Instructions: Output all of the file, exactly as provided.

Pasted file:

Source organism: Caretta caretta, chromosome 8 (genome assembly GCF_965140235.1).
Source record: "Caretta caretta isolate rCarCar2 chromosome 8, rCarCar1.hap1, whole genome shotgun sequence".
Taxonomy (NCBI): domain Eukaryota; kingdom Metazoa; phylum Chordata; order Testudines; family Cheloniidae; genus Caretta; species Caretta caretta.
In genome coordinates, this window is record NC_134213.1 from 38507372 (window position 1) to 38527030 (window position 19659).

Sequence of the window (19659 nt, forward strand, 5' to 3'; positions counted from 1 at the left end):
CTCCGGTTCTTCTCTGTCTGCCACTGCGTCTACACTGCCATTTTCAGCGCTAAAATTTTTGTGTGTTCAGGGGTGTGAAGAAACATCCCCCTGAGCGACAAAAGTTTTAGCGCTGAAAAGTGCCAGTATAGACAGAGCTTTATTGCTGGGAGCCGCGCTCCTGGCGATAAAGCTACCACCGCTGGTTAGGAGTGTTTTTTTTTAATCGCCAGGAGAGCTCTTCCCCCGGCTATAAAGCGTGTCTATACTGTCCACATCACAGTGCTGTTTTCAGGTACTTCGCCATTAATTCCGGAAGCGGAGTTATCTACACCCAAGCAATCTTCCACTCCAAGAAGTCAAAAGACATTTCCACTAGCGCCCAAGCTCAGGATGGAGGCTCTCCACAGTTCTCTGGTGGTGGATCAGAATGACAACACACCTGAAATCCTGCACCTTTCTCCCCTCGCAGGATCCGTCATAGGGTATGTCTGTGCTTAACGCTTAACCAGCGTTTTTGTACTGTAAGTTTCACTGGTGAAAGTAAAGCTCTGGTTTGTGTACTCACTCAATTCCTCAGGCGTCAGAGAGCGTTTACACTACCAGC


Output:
Source organism: Caretta caretta, chromosome 8 (genome assembly GCF_965140235.1).
Source record: "Caretta caretta isolate rCarCar2 chromosome 8, rCarCar1.hap1, whole genome shotgun sequence".
Taxonomy (NCBI): domain Eukaryota; kingdom Metazoa; phylum Chordata; order Testudines; family Cheloniidae; genus Caretta; species Caretta caretta.
In genome coordinates, this window is record NC_134213.1 from 38507372 (window position 1) to 38527030 (window position 19659).

Sequence of the window (19659 nt, forward strand, 5' to 3'; positions counted from 1 at the left end):
CTCCGGTTCTTCTCTGTCTGCCACTGCGTCTACACTGCCATTTTCAGCGCTAAAATTTTTGTGTGTTCAGGGGTGTGAAGAAACATCCCCCTGAGCGACAAAAGTTTTAGCGCTGAAAAGTGCCAGTATAGACAGAGCTTTATTGCTGGGAGCCGCGCTCCTGGCGATAAAGCTACCACCGCTGGTTAGGAGTGTTTTTTTTTAATCGCCAGGAGAGCTCTTCCCCCGGCTATAAAGCGTGTCTATACTGTCCACATCACAGTGCTGTTTTCAGGTACTTCGCCATTAATTCCGGAAGCGGAGTTATCTACACCCAAGCAATCTTCCACTCCAAGAAGTCAAAAGACATTTCCACTAGCGCCCAAGCTCAGGATGGAGGCTCTCCACAGTTCTCTGGTGGTGGATCAGAATGACAACACACCTGAAATCCTGCACCTTTCTCCCCTCGCAGGATCCGTCATAGGGTATGTCTGTGCTTAACGCTTAACCAGCGTTTTTGTACTGTAAGTTTCACTGGTGAAAGTAAAGCTCTGGTTTGTGTACTCACTCAATTCCTCAGGCGTCAGAGAGCGTTTACACTACCAGC